Ardipithecus (985280) | more than 7 years ago | (#18006506)

to: s.hawking@oxford.edu.uk

priority: highest

re: micro saturn black holes

1. Formation confirmed

2. Evaporation confirmed not!!!!!!!!

Hey! That's the name of my new band (1)

aibrahim (59031) | more than 7 years ago | (#18006508)

The Black Saturn's.

We're really small. Our music sucks you in, and we're growing.

Multiple Dimensions (1)

dl_zero (933977) | more than 7 years ago | (#18006542)

Finally maybe we can put to rest that crap about there being more than 3 dimensions.

What about Black Vulcans? (1)

halovaa (774219) | more than 7 years ago | (#18006552)

"I have a black hole...in my pants!" Um, nevermind.

Wow! Finally an experiment to validate string ... (1)

Proudrooster (580120) | more than 7 years ago | (#18006622)

Until now, String Theory has been that, a theory. It has been endless multidimensional mathmetics, on might cynically say to generate Phd's. Now an experiment is on the horizon which could be used to prove/disprove string theory. This should be interesting, especially if the extra dimensions are not observed.

Get a brane [wikipedia.org] ! -- String theory humor

Spinning in which direction? (1)

necro81 (917438) | more than 7 years ago | (#18006634)

FTFA: The spinning ring would also drag space-time around with it, making the central black hole spin as well.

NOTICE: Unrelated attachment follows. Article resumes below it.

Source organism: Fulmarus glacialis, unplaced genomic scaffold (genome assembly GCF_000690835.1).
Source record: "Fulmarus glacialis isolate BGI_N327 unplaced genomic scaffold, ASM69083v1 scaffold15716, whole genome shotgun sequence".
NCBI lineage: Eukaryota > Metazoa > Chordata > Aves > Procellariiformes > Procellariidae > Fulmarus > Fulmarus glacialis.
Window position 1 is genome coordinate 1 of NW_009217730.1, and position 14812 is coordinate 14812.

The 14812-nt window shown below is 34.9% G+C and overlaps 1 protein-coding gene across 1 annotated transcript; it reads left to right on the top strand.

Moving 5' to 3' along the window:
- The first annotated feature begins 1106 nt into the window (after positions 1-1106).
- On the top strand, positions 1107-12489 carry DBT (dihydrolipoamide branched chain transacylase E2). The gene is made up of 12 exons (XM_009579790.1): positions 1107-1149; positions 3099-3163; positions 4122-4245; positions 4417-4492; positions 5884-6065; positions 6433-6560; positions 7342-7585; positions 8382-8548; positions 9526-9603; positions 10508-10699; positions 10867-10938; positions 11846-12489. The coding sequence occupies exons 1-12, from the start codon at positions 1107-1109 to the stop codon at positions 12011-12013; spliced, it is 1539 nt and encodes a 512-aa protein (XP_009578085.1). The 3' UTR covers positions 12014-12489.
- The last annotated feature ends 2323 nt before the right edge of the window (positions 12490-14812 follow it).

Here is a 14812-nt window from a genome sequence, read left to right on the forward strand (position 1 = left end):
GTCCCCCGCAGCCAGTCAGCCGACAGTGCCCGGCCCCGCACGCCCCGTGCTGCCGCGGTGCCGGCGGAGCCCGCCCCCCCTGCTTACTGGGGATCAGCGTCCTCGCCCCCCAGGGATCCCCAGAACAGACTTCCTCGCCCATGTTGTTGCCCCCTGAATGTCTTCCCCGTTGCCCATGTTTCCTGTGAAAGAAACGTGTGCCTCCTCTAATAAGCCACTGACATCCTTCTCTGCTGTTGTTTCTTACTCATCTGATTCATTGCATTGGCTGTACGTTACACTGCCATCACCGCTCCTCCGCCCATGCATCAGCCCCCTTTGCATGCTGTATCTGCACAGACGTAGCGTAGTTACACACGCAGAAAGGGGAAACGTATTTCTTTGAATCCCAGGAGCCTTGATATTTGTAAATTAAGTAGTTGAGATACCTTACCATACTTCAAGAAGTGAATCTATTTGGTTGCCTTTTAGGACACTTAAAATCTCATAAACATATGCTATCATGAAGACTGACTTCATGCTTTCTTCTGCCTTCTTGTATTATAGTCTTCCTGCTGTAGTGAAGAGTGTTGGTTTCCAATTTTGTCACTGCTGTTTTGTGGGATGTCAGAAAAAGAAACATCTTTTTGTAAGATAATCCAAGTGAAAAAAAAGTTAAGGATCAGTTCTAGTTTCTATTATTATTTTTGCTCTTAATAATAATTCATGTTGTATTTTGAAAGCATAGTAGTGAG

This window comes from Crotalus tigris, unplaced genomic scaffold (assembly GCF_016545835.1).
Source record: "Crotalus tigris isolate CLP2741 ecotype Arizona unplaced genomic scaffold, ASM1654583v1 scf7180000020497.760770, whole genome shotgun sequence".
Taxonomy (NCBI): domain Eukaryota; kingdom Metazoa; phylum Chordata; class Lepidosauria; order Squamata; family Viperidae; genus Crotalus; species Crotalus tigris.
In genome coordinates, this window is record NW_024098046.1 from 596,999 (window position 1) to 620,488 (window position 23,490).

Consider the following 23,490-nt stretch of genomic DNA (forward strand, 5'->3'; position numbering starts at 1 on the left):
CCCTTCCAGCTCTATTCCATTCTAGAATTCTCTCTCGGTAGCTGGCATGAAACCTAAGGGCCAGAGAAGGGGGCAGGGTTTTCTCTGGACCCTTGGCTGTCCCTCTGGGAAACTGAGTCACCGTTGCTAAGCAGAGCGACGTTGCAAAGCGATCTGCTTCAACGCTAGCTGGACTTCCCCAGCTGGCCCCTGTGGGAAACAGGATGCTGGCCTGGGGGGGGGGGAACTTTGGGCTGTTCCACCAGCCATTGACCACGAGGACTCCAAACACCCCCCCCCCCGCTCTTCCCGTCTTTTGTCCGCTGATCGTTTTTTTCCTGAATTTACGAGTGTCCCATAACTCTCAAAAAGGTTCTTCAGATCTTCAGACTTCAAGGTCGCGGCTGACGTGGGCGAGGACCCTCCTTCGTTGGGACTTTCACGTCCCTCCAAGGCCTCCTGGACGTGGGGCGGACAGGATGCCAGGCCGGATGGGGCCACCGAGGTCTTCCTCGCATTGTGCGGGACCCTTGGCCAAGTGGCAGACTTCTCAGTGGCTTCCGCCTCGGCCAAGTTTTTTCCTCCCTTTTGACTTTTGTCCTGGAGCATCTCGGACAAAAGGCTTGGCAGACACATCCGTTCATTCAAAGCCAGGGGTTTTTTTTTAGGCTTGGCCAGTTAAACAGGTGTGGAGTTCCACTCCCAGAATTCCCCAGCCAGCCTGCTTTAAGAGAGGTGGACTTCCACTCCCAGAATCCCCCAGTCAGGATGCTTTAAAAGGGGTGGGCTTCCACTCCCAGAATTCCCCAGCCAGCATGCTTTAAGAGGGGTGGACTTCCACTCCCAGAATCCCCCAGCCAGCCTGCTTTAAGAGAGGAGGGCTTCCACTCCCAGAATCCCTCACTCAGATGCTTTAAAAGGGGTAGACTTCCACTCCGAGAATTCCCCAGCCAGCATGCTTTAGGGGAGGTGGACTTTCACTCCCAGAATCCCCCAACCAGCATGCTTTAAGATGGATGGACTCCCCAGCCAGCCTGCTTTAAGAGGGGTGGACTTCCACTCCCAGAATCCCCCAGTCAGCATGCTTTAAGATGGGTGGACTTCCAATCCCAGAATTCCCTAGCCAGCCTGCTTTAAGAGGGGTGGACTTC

Perhaps I'm too Newtonian in my thinking here but, in order to conserve the angular momentum (presumably zero) of the particles that went into the collision, wouldn't the central black hole have to spin in the opposite direction of the ring? In that case, since we've got two objects dragging space-time in opposite directions, what happens to space-time in the space between?

Or, since we are talking about colliding protons, are we conserving spin instead of classical angular momentum? What happens then? If the protons are aligned, is the net spin of the black hole 1 (assuming that the exclusion principle has been overcome by gravity)? If they are anti-aligned, is the resulting spin zero?

Or do we throw things completely out the window because we're talking about higher spatial dimensions?

Argh! The Fermions are attacking my brain!

[These aren't really serious questions that I expect serious answers to. I know just enough physics to have those weird questions jump into my head, but not enough to intelligently explore the possibilities.]